Another prior art clustering system to which the method of the present invention generally relates is described in U.S. Pat. No. 5,852,724, entitled SYSTEM AND METHOD FOR “N” PRIMARY SERVERS TO FAIL OVER TO “1” SECONDARY SERVER. This invention is directed toward a system and method for server back-up. A set of Primary servers and at least one secondary server is coupled to a set of networks. Upon detecting a primary server status that indicates that a primary server is inoperative, the secondary server starts the duplicate set of the primary set of services corresponding to the now inoperative primary server.

The method of the present invention does not make use of a duplicate set of the primary services. Instead, the services, called resources, are transitioned immediately upon server failure. Before the failure, each server in the method of the present invention is capable of running its own resources. When one server goes down, the failed server transitions all of its resources to the remaining node. In the method of the present invention, groups of resources are brought online on the remaining server instead of using duplicate sets of the resources. Additionally, the resources become available on the remaining node when a server failure occurs.

Still another prior art clustering system to which the method of the present invention generally relates is detailed in U.S. Pat. No. 6,134,673, entitled METHOD FOR CLUSTERING SOFTWARE APPLICATIONS. This prior art method allows for fault tolerant execution of an application program in a server network having a first and second server, wherein the method includes: executing the application program in the first server; storing an object which represents the program in a cluster network database, wherein the object contains information pertaining to the program; detecting a failure of the first server; and executing the application program in the second server upon detection of the failure of the first server, in accordance with the information in the object.

The method of the present invention builds upon the above-mentioned clustering software. U.S. Pat. No. 6,134,673 describes a clustered server capable of detecting a failure in one server and executing the same application program in the second server. The method of the present invention is different because the application on each server is capable of running independently prior to a failure. In the event of a failure, resources from the failed server are transitioned to the remaining server node. Because the resources remain available to the client applications, clients connected to the clustered server need not know that a server failure occurred.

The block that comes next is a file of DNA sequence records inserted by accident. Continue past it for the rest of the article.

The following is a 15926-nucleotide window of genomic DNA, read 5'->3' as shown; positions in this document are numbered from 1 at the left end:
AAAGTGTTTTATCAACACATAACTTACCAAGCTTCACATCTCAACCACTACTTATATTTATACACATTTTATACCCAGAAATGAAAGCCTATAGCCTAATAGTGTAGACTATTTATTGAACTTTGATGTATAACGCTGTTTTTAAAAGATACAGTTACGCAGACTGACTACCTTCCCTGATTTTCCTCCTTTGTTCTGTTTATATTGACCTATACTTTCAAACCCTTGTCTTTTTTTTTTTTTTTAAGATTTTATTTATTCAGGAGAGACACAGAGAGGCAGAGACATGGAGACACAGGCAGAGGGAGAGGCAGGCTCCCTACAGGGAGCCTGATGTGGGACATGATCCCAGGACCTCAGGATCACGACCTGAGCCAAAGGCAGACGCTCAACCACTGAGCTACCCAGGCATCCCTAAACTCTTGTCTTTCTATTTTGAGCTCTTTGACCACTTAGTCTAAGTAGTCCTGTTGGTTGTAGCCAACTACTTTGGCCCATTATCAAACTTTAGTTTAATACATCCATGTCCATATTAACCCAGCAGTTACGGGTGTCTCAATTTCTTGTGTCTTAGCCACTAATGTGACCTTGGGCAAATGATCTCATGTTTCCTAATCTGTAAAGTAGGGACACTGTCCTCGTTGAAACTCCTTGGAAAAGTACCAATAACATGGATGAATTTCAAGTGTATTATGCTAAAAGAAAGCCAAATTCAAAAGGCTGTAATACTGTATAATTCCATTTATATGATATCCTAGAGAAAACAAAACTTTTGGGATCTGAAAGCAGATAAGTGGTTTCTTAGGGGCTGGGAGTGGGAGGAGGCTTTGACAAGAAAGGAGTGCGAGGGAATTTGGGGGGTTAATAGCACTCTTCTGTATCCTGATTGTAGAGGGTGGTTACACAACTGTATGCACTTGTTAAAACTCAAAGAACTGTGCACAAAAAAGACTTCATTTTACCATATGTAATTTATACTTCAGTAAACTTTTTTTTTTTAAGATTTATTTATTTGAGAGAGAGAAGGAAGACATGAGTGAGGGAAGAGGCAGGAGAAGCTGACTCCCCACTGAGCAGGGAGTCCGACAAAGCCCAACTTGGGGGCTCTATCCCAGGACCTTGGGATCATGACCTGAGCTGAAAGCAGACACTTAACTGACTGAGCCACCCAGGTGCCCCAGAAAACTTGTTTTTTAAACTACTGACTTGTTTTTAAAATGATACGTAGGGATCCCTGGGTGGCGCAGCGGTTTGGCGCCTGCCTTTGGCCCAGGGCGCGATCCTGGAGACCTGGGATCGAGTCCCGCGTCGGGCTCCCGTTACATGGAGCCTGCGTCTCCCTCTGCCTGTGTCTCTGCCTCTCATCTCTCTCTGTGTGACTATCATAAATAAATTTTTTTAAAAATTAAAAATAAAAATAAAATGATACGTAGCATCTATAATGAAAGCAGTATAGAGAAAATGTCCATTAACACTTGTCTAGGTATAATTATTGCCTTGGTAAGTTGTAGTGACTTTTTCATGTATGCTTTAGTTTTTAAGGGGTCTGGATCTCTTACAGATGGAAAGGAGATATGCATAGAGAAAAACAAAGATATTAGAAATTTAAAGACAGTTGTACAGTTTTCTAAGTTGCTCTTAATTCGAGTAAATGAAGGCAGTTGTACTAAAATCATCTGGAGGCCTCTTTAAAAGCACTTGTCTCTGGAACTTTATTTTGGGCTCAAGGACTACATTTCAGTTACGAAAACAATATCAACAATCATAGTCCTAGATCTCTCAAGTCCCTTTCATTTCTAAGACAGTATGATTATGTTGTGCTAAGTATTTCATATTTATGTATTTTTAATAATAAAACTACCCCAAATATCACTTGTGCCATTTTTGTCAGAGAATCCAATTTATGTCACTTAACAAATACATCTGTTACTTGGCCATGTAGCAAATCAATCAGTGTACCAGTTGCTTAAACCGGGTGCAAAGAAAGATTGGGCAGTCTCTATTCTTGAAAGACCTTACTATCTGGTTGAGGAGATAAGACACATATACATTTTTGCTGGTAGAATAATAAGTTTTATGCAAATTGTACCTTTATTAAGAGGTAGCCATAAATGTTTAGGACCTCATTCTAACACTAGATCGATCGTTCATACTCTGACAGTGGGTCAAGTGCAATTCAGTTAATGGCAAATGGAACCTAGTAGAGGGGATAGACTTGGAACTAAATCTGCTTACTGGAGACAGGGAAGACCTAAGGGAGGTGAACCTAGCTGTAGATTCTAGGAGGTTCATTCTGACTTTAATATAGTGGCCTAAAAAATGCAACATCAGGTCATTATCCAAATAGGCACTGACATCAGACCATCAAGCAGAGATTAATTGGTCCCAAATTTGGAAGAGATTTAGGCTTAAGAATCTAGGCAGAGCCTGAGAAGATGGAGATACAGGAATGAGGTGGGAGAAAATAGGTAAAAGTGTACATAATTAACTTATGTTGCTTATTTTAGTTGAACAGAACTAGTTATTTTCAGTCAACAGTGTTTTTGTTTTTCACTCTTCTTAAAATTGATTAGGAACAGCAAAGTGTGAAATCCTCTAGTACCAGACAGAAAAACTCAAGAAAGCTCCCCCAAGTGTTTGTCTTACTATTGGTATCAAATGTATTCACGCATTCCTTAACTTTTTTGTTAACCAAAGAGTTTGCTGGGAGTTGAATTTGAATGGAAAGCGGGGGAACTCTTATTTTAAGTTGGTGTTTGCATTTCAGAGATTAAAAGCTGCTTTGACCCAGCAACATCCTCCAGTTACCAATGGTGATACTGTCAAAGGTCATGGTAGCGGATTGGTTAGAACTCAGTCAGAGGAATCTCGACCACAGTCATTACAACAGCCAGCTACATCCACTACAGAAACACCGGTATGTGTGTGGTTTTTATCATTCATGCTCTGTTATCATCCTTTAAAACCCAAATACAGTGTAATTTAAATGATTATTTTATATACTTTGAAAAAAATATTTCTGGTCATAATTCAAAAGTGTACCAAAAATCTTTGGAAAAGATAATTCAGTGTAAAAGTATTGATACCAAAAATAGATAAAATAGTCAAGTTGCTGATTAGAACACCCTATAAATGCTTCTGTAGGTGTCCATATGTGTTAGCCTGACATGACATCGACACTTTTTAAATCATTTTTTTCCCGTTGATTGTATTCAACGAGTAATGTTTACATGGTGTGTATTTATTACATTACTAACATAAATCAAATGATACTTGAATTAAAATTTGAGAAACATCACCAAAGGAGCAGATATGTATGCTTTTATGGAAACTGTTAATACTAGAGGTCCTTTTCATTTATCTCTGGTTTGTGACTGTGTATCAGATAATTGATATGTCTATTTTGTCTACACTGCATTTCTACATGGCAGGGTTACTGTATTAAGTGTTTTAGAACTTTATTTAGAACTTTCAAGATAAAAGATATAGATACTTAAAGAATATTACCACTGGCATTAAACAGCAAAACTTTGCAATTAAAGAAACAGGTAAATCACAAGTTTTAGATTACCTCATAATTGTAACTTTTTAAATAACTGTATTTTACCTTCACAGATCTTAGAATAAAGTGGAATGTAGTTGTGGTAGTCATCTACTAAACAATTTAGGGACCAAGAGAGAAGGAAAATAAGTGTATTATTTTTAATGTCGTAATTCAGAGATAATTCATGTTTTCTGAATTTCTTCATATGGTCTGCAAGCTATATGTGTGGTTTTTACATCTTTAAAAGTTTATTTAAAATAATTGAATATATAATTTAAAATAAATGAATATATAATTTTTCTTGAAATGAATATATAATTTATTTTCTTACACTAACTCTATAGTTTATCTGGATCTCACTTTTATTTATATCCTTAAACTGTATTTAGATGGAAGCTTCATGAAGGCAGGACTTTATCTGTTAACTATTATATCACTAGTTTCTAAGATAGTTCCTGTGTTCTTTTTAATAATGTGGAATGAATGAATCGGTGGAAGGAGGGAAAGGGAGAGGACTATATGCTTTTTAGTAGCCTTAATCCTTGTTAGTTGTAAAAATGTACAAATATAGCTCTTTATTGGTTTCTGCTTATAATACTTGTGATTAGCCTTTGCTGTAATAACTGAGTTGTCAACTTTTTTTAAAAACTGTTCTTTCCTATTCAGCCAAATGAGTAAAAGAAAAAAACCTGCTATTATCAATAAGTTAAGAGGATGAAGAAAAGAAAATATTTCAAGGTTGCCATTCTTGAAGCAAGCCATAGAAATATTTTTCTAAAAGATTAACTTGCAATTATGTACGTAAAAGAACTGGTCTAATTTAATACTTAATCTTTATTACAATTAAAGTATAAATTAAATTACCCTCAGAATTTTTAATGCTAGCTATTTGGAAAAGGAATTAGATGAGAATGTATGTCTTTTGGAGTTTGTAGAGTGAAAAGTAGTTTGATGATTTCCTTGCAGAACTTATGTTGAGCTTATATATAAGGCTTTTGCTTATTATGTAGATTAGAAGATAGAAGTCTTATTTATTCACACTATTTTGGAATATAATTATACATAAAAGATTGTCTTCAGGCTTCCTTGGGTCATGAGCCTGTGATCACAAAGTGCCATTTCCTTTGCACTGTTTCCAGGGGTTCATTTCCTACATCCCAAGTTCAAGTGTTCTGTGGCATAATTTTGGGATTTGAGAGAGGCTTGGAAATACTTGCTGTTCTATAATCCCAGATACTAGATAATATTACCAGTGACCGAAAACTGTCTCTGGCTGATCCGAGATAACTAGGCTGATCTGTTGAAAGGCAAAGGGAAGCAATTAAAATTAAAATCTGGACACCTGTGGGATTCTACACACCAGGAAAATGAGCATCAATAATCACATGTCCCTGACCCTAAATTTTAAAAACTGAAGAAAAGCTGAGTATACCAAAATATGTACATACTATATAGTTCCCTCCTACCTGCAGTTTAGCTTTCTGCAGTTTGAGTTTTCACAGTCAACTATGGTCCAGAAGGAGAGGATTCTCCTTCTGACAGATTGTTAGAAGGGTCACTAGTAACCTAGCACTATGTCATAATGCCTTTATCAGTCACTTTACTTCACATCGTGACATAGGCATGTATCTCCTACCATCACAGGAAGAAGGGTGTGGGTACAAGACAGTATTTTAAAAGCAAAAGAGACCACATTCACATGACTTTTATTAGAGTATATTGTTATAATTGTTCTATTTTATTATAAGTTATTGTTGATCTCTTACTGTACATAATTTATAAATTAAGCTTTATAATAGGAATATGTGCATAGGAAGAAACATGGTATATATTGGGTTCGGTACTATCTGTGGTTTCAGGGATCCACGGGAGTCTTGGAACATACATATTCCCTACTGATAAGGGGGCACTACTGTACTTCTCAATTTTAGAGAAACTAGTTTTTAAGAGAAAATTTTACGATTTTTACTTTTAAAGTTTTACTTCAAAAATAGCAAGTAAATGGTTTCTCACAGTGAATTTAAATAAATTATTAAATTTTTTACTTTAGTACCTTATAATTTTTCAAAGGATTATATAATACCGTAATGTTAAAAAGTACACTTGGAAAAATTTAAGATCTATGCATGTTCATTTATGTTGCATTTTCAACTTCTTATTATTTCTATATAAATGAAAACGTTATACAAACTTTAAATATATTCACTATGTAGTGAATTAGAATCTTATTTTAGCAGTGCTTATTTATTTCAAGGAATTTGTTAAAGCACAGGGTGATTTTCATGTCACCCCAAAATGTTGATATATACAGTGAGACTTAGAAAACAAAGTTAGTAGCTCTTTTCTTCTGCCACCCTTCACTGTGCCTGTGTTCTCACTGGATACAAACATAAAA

The concept of cluster-awareness is not a new one. However, previous implementations of cluster-aware applications require both servers to have identical configurations of the software being executed before a server failure occurs. In the event of a server failure, the applications are executed on the remaining server node. If a server failure does not occur, however, only one copy of the application is running. The remaining copy of the application is never utilized. Thus, the need arises to provide transitions from one server node to another while actively running the application on both servers.

SUMMARY OF THE INVENTION

It is therefore an object of the present invention is to provide a successful transition from one server to another, wherein both servers are clustered together and executing one operating system while clients coupled to the cluster are operating a second operating system.

Still another object of the present invention is to provide a seamless transition capability for proprietary systems like Windows NT or Windows 2000 interoperating with clients running on software such as Unix.

Still another object of the present invention is to allow both servers to simultaneously run different resources and to transition resources running on the failed server to the surviving server.

Yet another object of the present invention is to provide constant availability of the resources even when a server failure occurs.